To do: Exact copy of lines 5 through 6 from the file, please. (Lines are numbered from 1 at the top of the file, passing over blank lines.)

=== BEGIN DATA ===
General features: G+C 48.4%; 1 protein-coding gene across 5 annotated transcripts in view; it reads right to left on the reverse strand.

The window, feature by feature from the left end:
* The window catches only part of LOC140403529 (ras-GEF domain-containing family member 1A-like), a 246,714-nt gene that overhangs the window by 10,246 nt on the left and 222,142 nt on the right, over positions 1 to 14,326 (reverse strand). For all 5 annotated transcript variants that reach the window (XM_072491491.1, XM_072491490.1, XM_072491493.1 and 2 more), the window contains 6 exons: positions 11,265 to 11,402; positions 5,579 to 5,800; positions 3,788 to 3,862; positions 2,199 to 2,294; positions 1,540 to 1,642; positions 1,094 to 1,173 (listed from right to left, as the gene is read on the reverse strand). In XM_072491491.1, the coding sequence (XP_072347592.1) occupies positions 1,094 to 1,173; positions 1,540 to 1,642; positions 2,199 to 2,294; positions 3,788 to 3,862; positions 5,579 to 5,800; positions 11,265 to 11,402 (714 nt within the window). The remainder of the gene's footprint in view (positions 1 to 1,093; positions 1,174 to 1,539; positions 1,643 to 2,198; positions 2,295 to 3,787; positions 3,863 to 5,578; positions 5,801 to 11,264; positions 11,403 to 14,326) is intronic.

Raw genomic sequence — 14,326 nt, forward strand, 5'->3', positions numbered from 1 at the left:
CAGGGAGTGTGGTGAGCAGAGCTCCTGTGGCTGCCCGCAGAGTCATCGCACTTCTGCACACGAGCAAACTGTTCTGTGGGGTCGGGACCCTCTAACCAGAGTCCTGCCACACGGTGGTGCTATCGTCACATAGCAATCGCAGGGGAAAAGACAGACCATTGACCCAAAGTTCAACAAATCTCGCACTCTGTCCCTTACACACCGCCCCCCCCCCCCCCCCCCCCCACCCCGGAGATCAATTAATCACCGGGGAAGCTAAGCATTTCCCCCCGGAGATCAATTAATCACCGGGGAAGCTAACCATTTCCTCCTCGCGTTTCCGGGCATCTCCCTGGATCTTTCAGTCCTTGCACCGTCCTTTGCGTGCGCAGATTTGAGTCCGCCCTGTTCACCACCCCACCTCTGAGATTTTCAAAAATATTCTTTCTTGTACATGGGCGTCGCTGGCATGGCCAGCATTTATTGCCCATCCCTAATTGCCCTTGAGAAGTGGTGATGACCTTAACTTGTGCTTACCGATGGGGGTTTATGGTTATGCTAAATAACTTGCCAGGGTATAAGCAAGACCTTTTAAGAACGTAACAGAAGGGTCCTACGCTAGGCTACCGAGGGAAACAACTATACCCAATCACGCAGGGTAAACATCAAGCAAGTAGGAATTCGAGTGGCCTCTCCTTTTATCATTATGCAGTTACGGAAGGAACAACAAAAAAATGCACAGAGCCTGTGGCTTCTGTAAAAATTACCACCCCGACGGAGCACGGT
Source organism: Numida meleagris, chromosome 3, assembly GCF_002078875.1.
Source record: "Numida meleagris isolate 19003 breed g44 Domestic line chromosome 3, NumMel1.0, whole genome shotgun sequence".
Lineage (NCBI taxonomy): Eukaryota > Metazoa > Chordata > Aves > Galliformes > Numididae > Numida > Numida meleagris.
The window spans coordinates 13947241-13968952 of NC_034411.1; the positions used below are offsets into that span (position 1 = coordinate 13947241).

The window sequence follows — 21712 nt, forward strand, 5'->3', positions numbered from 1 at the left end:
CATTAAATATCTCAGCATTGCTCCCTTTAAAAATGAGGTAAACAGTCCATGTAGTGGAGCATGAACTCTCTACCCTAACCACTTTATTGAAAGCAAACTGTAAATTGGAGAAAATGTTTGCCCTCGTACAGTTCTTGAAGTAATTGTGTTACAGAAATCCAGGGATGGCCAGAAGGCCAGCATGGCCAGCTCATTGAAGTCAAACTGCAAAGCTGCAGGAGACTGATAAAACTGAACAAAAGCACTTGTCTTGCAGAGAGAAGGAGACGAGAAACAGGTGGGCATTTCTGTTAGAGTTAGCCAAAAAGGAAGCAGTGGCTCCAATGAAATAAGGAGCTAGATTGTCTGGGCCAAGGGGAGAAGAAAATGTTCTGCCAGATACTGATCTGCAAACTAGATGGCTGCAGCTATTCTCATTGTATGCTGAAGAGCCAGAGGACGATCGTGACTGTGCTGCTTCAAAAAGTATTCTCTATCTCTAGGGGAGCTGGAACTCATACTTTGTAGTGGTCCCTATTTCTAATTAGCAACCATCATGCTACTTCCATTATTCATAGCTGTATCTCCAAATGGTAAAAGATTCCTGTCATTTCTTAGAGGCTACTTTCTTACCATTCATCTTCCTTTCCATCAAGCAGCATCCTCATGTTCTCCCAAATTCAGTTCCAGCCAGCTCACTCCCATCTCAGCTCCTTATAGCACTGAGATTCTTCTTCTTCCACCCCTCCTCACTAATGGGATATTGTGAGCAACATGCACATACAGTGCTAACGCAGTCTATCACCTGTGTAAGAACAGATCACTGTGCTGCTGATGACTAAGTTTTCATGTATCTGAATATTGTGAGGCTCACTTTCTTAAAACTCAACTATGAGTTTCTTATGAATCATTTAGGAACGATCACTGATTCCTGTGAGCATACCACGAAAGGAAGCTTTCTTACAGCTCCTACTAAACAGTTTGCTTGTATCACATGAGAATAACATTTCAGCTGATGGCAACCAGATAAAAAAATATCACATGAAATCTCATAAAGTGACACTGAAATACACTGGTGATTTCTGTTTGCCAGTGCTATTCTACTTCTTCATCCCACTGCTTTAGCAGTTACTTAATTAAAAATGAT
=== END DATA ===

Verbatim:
CAGGGAGTGTGGTGAGCAGAGCTCCTGTGGCTGCCCGCAGAGTCATCGCACTTCTGCACACGAGCAAACTGTTCTGTGGGGTCGGGACCCTCTAACCAGAGTCCTGCCACACGGTGGTGCTATCGTCACATAGCAATCGCAGGGGAAAAGACAGACCATTGACCCAAAGTTCAACAAATCTCGCACTCTGTCCCTTACACACCGCCCCCCCCCCCCCCCCCCCCCACCCCGGAGATCAATTAATCACCGGGGAAGCTAAGCATTTCCCCCCGGAGATCAATTAATCACCGGGGAAGCTAACCATTTCCTCCTCGCGTTTCCGGGCATCTCCCTGGATCTTTCAGTCCTTGCACCGTCCTTTGCGTGCGCAGATTTGAGTCCGCCCTGTTCACCACCCCACCTCTGAGATTTTCAAAAATATTCTTTCTTGTACATGGGCGTCGCTGGCATGGCCAGCATTTATTGCCCATCCCTAATTGCCCTTGAGAAGTGGTGATGACCTTAACTTGTGCTTACCGATGGGGGTTTATGGTTATGCTAAATAACTTGCCAGGGTATAAGCAAGACCTTTTAAGAACGTAACAGAAGGGTCCTACGCTAGGCTACCGAGGGAAACAACTATACCCAATCACGCAGGGTAAACATCAAGCAAGTAGGAATTCGAGTGGCCTCTCCTTTTATCATTATGCAGTTACGGAAGGAACAACAAAAAAATGCACAGAGCCTGTGGCTTCTGTAAAAATTACCACCCCGACGGAGCACGGT
Source organism: Numida meleagris, chromosome 3, assembly GCF_002078875.1.